Courage is an integral part of a life of faith, a component we are reminded of through the life of Christ and the apostles. Their many acts of grace and mercy required courage, so they could lead extraordinarily different lives than those around them—giving up their everyday lives to follow Jesus, striving for a daily focus on God and good works based in faith. We need courage, too, to live a Christian life, and ultimately to be the agents of God’s love, light, and truth.
It can be a challenge to summon what’s needed to take risks, make sacrifices, face difficulty with faith, and be focused on the needs of others. But the fruits of fortitude, perseverance, and strength feed our ability to develop new strengths, face things that can seem insurmountable at first, and cultivate a confidence in our own courage for when it is needed again (and we know it will be needed again, and again). Courage in the face of adversity is not easy, but it usually has a cumulative effect. The more courageous we are today—experiencing the strength courage nurtures—the more increasingly courageous we are likely to be tomorrow.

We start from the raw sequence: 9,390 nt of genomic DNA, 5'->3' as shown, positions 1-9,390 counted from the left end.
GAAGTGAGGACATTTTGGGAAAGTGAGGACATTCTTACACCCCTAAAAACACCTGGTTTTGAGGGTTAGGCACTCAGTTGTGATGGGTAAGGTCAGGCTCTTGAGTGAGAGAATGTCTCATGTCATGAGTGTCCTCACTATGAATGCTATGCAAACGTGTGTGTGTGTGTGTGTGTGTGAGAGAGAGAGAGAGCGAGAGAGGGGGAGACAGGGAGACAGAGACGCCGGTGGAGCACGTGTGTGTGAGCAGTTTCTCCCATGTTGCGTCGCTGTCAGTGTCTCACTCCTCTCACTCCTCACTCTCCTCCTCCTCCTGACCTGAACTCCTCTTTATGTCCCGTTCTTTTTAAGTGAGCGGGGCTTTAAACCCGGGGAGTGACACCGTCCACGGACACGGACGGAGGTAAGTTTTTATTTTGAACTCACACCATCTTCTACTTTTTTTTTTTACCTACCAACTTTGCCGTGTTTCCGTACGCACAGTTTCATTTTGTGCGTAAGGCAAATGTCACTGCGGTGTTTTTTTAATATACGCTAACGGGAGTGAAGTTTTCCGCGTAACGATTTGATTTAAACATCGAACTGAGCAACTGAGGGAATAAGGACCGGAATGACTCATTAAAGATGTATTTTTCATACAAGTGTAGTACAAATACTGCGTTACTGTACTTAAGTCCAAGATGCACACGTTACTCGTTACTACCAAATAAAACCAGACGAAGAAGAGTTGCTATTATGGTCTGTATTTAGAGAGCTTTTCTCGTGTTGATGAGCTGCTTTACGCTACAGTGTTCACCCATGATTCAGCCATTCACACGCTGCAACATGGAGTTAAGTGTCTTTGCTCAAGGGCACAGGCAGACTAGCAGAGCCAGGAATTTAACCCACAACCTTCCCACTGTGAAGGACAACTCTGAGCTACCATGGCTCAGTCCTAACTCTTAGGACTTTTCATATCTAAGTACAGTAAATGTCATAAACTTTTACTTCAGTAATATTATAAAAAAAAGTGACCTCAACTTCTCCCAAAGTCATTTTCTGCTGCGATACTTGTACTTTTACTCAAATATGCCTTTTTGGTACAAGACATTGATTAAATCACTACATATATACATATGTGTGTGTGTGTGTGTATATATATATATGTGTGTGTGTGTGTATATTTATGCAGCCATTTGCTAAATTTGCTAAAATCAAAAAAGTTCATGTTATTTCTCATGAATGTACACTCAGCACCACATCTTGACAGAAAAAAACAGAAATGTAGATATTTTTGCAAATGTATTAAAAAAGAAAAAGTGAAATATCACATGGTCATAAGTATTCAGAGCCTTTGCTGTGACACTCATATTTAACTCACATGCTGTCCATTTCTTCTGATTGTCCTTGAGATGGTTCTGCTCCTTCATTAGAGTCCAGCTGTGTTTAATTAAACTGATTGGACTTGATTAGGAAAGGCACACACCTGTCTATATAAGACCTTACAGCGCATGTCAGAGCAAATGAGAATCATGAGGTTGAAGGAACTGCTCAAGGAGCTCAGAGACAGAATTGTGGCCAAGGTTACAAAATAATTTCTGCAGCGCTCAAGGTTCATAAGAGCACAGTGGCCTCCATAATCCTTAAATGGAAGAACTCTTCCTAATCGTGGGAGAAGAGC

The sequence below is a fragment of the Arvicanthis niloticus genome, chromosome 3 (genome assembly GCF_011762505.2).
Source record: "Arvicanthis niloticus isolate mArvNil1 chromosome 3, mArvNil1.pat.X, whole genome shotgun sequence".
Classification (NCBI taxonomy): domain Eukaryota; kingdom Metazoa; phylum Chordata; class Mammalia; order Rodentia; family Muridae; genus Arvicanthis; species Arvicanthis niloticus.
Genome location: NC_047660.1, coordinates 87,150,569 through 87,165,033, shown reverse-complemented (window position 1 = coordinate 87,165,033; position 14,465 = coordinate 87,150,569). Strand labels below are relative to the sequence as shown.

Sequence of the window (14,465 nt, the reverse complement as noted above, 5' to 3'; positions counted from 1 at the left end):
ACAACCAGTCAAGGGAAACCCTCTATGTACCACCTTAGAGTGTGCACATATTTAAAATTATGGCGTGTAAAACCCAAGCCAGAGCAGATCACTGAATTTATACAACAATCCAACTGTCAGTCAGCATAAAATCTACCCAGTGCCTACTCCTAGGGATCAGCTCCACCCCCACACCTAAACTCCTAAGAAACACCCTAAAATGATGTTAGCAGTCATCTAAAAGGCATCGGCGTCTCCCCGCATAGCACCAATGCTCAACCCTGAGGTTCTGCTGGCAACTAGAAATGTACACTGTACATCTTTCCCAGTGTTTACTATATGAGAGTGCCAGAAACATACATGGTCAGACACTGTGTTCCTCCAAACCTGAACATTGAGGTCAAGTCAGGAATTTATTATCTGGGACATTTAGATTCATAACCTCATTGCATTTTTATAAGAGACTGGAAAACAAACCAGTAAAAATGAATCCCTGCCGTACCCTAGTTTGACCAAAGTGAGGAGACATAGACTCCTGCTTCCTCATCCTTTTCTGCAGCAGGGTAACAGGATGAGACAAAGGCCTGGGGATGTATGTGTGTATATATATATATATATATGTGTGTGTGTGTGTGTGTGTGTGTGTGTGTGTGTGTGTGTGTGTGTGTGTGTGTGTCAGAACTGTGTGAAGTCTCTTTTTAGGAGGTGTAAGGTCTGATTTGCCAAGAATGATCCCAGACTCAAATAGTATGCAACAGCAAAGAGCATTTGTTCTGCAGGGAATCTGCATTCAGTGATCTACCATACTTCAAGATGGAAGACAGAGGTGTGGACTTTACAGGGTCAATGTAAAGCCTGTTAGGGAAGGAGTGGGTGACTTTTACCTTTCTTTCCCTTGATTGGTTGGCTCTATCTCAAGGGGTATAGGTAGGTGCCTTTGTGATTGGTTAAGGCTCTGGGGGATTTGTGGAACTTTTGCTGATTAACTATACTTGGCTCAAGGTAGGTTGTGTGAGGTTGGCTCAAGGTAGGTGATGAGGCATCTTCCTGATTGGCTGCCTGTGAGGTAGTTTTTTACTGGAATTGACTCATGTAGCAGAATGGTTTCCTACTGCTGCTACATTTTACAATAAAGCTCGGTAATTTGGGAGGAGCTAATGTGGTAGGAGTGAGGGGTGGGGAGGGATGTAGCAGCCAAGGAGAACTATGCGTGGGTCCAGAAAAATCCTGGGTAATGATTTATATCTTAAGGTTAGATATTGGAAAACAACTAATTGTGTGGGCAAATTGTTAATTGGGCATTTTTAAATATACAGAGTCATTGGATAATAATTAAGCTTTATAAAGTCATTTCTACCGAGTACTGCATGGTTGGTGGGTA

Certain aspects of human nature can drain us of courage. Common examples are cynicism, when we seem to be compelled to see the worst in people and situations; material excess, which opposes our call to sacrifice for others in need and places a priority on the comfort of things; and fear, which clouds our balance and often steers us to be more timid, closed-off, or aggressive than courageous. A focus on and trust in God helps keep these negatives at bay, allowing us to recognize and then draw more readily on the courage that is very much within us.
The gift of courage—a blessing God gives us all—enables us to live larger, more hopeful, and energetically faithful lives.
"For God did not give us a spirit of timidity, but a spirit of power, of love, and of self-discipline."